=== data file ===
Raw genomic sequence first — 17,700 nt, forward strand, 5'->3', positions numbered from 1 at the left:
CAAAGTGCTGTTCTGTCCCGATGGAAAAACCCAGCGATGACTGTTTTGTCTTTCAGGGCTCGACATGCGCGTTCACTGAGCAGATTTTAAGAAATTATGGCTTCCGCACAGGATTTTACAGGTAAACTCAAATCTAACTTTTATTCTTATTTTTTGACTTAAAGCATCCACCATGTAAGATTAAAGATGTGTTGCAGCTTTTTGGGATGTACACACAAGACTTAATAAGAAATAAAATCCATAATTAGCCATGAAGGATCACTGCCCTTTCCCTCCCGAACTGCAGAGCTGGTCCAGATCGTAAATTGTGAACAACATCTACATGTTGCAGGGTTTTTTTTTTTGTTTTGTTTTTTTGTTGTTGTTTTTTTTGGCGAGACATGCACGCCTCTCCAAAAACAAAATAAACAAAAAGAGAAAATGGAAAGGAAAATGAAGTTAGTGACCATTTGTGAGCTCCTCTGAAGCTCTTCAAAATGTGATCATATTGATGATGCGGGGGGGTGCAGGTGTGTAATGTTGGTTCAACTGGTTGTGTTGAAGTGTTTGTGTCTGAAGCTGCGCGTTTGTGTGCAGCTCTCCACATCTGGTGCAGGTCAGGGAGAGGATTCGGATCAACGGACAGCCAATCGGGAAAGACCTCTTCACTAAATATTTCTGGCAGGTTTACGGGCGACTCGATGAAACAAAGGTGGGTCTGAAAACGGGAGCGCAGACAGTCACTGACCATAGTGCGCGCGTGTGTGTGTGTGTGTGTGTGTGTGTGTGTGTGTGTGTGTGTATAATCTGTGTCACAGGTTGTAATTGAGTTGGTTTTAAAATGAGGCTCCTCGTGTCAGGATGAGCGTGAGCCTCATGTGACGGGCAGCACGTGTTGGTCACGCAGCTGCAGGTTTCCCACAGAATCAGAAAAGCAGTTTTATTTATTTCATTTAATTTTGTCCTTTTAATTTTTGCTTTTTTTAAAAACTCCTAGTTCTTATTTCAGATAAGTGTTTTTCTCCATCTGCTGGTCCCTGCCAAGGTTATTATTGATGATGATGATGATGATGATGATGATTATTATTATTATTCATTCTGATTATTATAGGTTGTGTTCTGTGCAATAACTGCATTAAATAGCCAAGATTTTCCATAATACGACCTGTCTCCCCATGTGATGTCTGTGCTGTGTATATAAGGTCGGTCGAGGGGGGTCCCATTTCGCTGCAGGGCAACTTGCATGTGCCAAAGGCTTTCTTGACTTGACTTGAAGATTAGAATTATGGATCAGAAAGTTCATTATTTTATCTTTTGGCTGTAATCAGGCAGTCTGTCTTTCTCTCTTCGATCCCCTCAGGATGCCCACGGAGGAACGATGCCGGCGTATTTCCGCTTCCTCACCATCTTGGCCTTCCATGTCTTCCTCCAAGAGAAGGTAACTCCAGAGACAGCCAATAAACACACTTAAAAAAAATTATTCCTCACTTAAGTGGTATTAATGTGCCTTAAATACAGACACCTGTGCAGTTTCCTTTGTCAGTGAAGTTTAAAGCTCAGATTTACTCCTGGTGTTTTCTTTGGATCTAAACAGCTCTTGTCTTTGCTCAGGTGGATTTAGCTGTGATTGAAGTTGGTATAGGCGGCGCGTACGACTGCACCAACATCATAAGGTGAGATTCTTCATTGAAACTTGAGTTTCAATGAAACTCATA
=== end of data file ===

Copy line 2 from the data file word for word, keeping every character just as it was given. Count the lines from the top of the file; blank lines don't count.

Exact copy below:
CAAAGTGCTGTTCTGTCCCGATGGAAAAACCCAGCGATGACTGTTTTGTCTTTCAGGGCTCGACATGCGCGTTCACTGAGCAGATTTTAAGAAATTATGGCTTCCGCACAGGATTTTACAGGTAAACTCAAATCTAACTTTTATTCTTATTTTTTGACTTAAAGCATCCACCATGTAAGATTAAAGATGTGTTGCAGCTTTTTGGGATGTACACACAAGACTTAATAAGAAATAAAATCCATAATTAGCCATGAAGGATCACTGCCCTTTCCCTCCCGAACTGCAGAGCTGGTCCAGATCGTAAATTGTGAACAACATCTACATGTTGCAGGGTTTTTTTTTTTGTTTTGTTTTTTTGTTGTTGTTTTTTTTGGCGAGACATGCACGCCTCTCCAAAAACAAAATAAACAAAAAGAGAAAATGGAAAGGAAAATGAAGTTAGTGACCATTTGTGAGCTCCTCTGAAGCTCTTCAAAATGTGATCATATTGATGATGCGGGGGGGTGCAGGTGTGTAATGTTGGTTCAACTGGTTGTGTTGAAGTGTTTGTGTCTGAAGCTGCGCGTTTGTGTGCAGCTCTCCACATCTGGTGCAGGTCAGGGAGAGGATTCGGATCAACGGACAGCCAATCGGGAAAGACCTCTTCACTAAATATTTCTGGCAGGTTTACGGGCGACTCGATGAAACAAAGGTGGGTCTGAAAACGGGAGCGCAGACAGTCACTGACCATAGTGCGCGCGTGTGTGTGTGTGTGTGTGTGTGTGTGTGTGTGTGTGTGTGTATAATCTGTGTCACAGGTTGTAATTGAGTTGGTTTTAAAATGAGGCTCCTCGTGTCAGGATGAGCGTGAGCCTCATGTGACGGGCAGCACGTGTTGGTCACGCAGCTGCAGGTTTCCCACAGAATCAGAAAAGCAGTTTTATTTATTTCATTTAATTTTGTCCTTTTAATTTTTGCTTTTTTTAAAAACTCCTAGTTCTTATTTCAGATAAGTGTTTTTCTCCATCTGCTGGTCCCTGCCAAGGTTATTATTGATGATGATGATGATGATGATGATGATTATTATTATTATTCATTCTGATTATTATAGGTTGTGTTCTGTGCAATAACTGCATTAAATAGCCAAGATTTTCCATAATACGACCTGTCTCCCCATGTGATGTCTGTGCTGTGTATATAAGGTCGGTCGAGGGGGGTCCCATTTCGCTGCAGGGCAACTTGCATGTGCCAAAGGCTTTCTTGACTTGACTTGAAGATTAGAATTATGGATCAGAAAGTTCATTATTTTATCTTTTGGCTGTAATCAGGCAGTCTGTCTTTCTCTCTTCGATCCCCTCAGGATGCCCACGGAGGAACGATGCCGGCGTATTTCCGCTTCCTCACCATCTTGGCCTTCCATGTCTTCCTCCAAGAGAAGGTAACTCCAGAGACAGCCAATAAACACACTTAAAAAAAATTATTCCTCACTTAAGTGGTATTAATGTGCCTTAAATACAGACACCTGTGCAGTTTCCTTTGTCAGTGAAGTTTAAAGCTCAGATTTACTCCTGGTGTTTTCTTTGGATCTAAACAGCTCTTGTCTTTGCTCAGGTGGATTTAGCTGTGATTGAAGTTGGTATAGGCGGCGCGTACGACTGCACCAACATCATAAGGTGAGATTCTTCATTGAAACTTGAGTTTCAATGAAACTCATA